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What They're Saying: Support for Gov. Malloy's Second Chance Society 2.0 Legislation

(HARTFORD, CT) - Supporters of Governor Dannel P. Malloy's Second Chance Society 2.0 initiatives are testifying today at a public hearing of the General Assembly's Judiciary Committee, telling lawmakers that the bill will strengthen efforts to be smart on crime.

Testimony of Governor Malloy's General Counsel Karen Buffkin and Under Secretary of Criminal Justice and Policy Planning Mike Lawlor:

"Governor Malloy's Second Chance Society proposal this year is in line with national trends, led by Democratic and Republican lawmakers, governors, policy experts and pundits nationwide who know that our historic commitment to permanent punishment and mass incarceration has failed our country."

 Testimony of the National Juvenile Justice Network:

"Over the past decade, Connecticut has been a leader in juvenile justice reform, significantly reducing its incarceration rate.  The realistic, common-sense policies before you are the next steps in realigning the system with a vision of accountability beyond retribution."

Testimony of the Connecticut Juvenile Justice Alliance:

"…the Alliance believes in holding young people accountable for misbehavior, in ways that are most likely to help them succeed and transition into productive adulthood.  We start with the belief that system involvement and certainly incarceration should be avoided whenever possible.  When it is necessary, the presumed goal is to change behavior and ensure the young person's success in his or her community.  The proposed changes in SB 18 can help continue to improve the effectiveness of Connecticut's justice systems in order to strengthen young human capital, families and communities."

Testimony of the American Conservative Union Foundation:

"Raising the age of jurisdiction for juvenile courts is a policy with which the American Conservative Union Foundation strongly agrees.  Research shows that young people who go through the juvenile justice system are 34 percent less likely to break the law again than those who go to the adult system."

Testimony of the National Campaign to Reform State Juvenile Justice Systems:

"As people immersed in juvenile justice policy reform across the country, we can say that these proposals are backed by research and best practice.  As Connecticut residents, we believe that this bill will make our own neighborhoods safer and commit fewer of our tax dollars to a system of serial incarceration."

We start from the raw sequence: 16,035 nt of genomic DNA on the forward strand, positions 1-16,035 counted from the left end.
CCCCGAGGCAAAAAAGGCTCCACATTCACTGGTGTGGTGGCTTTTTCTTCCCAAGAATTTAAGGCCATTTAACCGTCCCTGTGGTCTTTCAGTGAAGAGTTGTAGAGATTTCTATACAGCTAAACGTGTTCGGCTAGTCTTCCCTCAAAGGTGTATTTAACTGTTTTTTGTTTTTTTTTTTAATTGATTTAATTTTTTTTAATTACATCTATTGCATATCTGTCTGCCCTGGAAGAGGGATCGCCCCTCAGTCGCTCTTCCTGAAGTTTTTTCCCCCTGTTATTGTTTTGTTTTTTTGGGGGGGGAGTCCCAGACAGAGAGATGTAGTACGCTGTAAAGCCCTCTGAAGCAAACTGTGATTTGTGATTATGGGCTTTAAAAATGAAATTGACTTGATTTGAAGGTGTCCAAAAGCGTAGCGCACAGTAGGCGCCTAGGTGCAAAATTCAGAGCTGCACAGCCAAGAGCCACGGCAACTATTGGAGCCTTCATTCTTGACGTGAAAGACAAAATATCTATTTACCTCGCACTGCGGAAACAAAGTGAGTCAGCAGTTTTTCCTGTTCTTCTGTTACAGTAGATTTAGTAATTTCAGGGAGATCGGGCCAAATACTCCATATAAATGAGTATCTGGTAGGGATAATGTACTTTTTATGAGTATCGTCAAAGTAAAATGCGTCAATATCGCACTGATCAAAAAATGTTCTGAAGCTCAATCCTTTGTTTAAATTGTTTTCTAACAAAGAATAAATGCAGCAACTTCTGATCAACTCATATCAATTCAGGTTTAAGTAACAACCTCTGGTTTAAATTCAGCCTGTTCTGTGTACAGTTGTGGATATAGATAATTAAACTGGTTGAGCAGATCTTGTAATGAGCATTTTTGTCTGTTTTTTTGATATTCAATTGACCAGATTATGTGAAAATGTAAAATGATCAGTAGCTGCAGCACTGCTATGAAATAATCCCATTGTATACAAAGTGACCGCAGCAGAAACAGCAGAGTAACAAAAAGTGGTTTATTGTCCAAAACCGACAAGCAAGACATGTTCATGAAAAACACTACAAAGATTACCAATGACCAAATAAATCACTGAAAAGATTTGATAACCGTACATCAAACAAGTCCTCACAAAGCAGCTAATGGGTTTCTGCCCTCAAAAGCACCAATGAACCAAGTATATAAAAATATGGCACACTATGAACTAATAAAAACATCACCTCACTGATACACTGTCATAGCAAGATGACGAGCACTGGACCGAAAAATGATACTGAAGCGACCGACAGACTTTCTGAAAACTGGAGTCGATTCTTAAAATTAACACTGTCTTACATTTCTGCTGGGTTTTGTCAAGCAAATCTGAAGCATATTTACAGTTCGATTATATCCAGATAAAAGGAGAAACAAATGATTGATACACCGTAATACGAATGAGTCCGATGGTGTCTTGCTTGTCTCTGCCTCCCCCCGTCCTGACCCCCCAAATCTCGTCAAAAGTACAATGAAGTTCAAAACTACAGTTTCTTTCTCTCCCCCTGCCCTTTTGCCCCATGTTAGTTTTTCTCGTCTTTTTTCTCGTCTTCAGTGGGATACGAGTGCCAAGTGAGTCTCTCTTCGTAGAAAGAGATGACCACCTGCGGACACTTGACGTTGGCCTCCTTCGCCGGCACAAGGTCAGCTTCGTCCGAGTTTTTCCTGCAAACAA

Testimony of the Child Advocate for the State of Connecticut:

"The Office of the Child Advocate strongly supports a juvenile and criminal justice system that protects communities, supports youth, holds youth accountable for their behavior, teaches and rehabilitates youth so that they can become productive members of their communities.  Connecticut has been a leader on juvenile and criminal justice reform, and this Act will ensure that our state's criminal and juvenile justice reforms adhere closely to scientific recommendations and best practices to promote individual rehabilitation and public safety."

Testimony of Connecticut Voices for Children:

"Because brain development directly implicates the decision-making capabilities and relative culpability of young adults under age 25, this proposal rightly considers these differences when deciding how to address our youngest adults who commit crimes."

Testimony of the Connecticut Department of Children and Families:

"It is appropriate to revise certain aspects of our criminal justice system to recognize what we now know about adolescent brain development.  Allowing certain low-risk offenders, ages 18 to 20, to be tried in the juvenile justice system rather than the adult criminal justice system will allow many young people who have committed criminal offenses to be treated as delinquents, thereby allowing them to become productive members of society without the stigma of an adult criminal record."

Testimony of the Connecticut African-American Affairs Commission:

"Given the already stated racial injustices that exist in the criminal justice system, bail reform is a necessary next step in the state."

Testimony of the Connecticut Latino and Puerto Rican Affairs Commission:

"The current 'for profit' criminal justice bail bond system has been found to discriminate against defendants who are low-income and cannot afford bail to be released.  The network of bail bondsmen profit off the current system by collecting a seven percent charge of total bail without returning funds to the accused.  For low-income families, many of whom are of Latino descent, having a family member in jail while awaiting trial can result in harmful socioeconomic consequences - further exacerbating a cycle of crime and poverty."

Testimony of the United Church of Christ, Connecticut Conference:

"The Connecticut Conference of the United Church of Christ supports the need to change our criminal justice system to invest in permanent reform instead of permanent punishment."

Testimony of the ACLU of Connecticut:

"During the past two sessions, Connecticut has passed criminal justice reforms that have served as a model nationwide.  Senate Bill 18 presents another chance for our state to lead the way in creating a twenty-first century justice system."

Today's Judiciary Committee public hearing began at 10:30 a.m. in Room 2C of the Legislative Office Building.  The Governor's legislation is Senate Bill 18, An Act Concerning a Second Chance Society.

**ICYMI: Fact sheet on Governor Malloy's Second Chance 2.0 proposals

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